• Sat
  • Jul 12, 2014
  • Updated: 12:56pm

Silence was best plan of attack, says commander

PUBLISHED : Sunday, 13 November, 2011, 12:00am
UPDATED : Sunday, 13 November, 2011, 12:00am

The police officer in charge of the hunt for a serial sex attacker prowling Lan Kwai Fong has strongly defended his decision not to warn women, saying the culprit's arrest and conviction justified it.

Assistant district commander for Central district Kenneth Pemberton confirmed he was asked by the victim of one of the attacks, on New Year's Eve, to issue a warning but said it was not clear at that stage that a single attacker was responsible.

'I didn't want to stoke fear among the public that there was a serial rapist or indecent assaulter ... I didn't want to cause unnecessary panic when the evidence we had at the time didn't warrant it,' he said.

'There were a lot of stories going around at the time about a gang of men raping women. It wasn't the case. The information the police had was that there had been some indecent assaults but the locations and the circumstances were not so close to say it was the work of one person.'

Pemberton said the DNA evidence that trapped the attacker was only discovered later in the investigation. 'I have no regrets whatsoever about the way the case was handled,' he said. 'It was proven to be the correct way because we got the guy convicted. Could we have done anything better? I don't know.

'If I had put the image out it would have been a massive, massive gamble because DNA evidence hadn't been found. If that hadn't been found, maybe the case would still be going.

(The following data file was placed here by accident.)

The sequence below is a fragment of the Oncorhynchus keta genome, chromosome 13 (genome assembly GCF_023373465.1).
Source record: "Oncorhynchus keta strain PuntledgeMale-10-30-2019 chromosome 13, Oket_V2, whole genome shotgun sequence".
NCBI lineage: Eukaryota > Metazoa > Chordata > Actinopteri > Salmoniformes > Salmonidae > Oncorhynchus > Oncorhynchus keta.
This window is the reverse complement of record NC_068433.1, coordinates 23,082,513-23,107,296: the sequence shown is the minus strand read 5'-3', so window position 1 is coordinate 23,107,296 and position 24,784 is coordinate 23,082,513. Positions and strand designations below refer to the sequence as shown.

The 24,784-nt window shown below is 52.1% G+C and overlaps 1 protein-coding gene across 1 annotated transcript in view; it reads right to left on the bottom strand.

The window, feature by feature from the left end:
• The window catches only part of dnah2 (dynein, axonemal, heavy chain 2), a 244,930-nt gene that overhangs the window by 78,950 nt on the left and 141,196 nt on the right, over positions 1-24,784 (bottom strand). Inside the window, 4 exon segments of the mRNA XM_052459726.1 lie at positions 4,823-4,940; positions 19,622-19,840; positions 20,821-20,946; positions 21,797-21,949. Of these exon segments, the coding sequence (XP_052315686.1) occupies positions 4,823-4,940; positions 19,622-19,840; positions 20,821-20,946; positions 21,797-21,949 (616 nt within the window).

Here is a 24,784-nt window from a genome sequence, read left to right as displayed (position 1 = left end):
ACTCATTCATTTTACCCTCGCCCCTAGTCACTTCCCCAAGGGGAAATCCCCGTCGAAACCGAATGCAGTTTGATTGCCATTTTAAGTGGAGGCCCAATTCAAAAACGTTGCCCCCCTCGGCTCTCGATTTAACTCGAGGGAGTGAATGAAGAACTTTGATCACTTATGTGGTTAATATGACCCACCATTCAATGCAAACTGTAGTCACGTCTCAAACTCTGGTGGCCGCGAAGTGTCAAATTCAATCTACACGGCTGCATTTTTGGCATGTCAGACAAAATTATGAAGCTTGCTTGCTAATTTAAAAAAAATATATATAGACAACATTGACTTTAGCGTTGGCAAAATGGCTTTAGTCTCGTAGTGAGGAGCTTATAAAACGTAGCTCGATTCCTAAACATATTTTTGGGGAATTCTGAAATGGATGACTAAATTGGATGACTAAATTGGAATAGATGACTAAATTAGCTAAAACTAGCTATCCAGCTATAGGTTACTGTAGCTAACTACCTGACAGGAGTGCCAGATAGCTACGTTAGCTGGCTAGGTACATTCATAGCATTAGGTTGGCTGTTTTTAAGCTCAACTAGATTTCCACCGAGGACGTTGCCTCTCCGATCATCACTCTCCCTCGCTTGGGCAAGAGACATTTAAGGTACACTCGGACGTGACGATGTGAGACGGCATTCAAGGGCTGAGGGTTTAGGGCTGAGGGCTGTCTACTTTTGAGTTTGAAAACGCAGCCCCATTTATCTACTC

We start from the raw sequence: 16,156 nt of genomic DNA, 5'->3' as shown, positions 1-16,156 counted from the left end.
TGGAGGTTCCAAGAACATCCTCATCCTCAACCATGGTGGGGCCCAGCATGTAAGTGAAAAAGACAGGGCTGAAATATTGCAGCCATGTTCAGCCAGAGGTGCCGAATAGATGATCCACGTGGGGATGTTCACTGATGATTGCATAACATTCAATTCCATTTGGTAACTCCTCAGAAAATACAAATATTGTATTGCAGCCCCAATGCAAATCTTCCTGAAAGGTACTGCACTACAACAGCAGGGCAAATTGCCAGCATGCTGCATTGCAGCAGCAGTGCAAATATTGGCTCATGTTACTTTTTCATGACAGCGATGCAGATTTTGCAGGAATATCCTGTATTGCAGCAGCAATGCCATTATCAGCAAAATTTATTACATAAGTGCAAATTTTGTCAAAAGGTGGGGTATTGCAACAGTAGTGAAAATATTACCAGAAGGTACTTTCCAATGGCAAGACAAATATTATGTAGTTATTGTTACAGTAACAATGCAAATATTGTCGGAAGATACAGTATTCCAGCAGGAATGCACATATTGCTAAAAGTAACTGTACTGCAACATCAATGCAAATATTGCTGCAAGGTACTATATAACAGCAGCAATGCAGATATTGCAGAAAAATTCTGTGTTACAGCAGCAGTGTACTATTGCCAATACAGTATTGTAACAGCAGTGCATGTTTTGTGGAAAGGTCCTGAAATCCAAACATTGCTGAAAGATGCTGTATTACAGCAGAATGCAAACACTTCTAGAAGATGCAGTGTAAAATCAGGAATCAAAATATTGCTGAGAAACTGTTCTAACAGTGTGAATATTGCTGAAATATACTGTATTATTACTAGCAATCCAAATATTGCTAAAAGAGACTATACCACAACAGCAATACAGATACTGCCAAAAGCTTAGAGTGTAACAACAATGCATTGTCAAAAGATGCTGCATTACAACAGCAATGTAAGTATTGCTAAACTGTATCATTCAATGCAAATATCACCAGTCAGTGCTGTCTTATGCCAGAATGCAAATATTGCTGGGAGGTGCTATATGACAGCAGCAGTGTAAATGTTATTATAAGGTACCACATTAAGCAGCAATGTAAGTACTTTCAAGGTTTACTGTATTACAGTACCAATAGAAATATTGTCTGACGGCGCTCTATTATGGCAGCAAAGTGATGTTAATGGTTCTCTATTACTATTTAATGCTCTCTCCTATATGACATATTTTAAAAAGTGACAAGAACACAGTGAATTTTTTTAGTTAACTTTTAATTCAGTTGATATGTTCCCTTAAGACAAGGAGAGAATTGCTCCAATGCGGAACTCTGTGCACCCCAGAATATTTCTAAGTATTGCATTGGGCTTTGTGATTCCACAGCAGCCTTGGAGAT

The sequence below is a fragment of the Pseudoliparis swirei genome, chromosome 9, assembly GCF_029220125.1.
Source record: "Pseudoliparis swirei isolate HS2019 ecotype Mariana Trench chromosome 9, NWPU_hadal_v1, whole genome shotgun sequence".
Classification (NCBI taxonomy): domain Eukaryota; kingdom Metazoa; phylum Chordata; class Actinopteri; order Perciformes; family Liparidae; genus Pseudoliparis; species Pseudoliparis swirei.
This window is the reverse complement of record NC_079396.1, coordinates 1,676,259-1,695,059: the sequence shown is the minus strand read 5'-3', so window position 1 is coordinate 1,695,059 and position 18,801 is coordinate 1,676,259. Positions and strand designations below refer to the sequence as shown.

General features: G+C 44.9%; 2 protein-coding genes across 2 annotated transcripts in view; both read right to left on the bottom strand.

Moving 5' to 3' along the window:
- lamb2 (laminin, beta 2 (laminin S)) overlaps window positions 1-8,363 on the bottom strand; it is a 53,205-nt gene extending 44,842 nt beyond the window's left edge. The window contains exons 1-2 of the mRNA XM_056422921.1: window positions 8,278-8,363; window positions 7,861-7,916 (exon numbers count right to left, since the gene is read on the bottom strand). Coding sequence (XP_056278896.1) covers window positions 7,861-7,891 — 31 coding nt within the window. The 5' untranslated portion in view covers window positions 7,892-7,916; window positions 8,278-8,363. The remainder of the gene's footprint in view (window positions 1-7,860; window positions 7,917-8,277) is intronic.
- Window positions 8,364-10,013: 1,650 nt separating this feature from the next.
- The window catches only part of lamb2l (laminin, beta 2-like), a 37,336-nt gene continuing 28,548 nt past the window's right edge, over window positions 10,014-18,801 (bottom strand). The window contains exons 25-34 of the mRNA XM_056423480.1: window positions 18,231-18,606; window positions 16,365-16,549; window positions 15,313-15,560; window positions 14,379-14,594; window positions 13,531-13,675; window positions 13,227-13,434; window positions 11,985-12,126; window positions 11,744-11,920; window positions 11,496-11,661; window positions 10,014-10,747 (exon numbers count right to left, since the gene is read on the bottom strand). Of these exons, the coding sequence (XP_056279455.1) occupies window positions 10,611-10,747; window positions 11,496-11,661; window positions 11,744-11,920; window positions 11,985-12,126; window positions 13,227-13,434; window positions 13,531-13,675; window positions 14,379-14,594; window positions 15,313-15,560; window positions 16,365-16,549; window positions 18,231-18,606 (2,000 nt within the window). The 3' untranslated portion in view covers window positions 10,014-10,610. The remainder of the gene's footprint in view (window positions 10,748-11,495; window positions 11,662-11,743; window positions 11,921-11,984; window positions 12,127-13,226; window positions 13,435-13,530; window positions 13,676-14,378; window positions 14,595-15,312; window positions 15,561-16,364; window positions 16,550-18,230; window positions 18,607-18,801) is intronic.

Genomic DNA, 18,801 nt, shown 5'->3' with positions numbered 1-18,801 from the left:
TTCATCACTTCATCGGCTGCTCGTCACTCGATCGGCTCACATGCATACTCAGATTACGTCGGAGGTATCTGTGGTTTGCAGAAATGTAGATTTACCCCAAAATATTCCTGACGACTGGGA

'We would have had to rely on an ID parade and if I put out that photograph it would be a dream for a defence lawyer. In fact, the identification evidence would be useless.'

Pemberton said it was absurd to suggest women had been used as bait, but he confirmed that one of the concerns police had was that the attacker was a mainlander who might flee if his photograph or a general warning was issued.

'We had a chance to get this guy ... he was a nasty guy and we needed to get him. I didn't want him to run because the case would then go cold maybe and he would be back six, nine months or two years later.'

Pemberton added: 'I do feel sorry for the victims. Some of these assaults were not simple indecent assaults that lasted a second or so. I have three teenage daughters. I wanted as much as anyone to catch this guy and all the decisions I made were made with the best interests of the public at heart. They were judgment calls.

'It was one of the most important cases I have dealt with in the 21/2 years I have been in my post [in Central] because the offences were so nasty.

'I knew the lady was upset and concerned and did want us to put out this information but I had a responsibility to try to [solve] the case. I also have the responsibility to protect the public, so I had to consider what action to take.'

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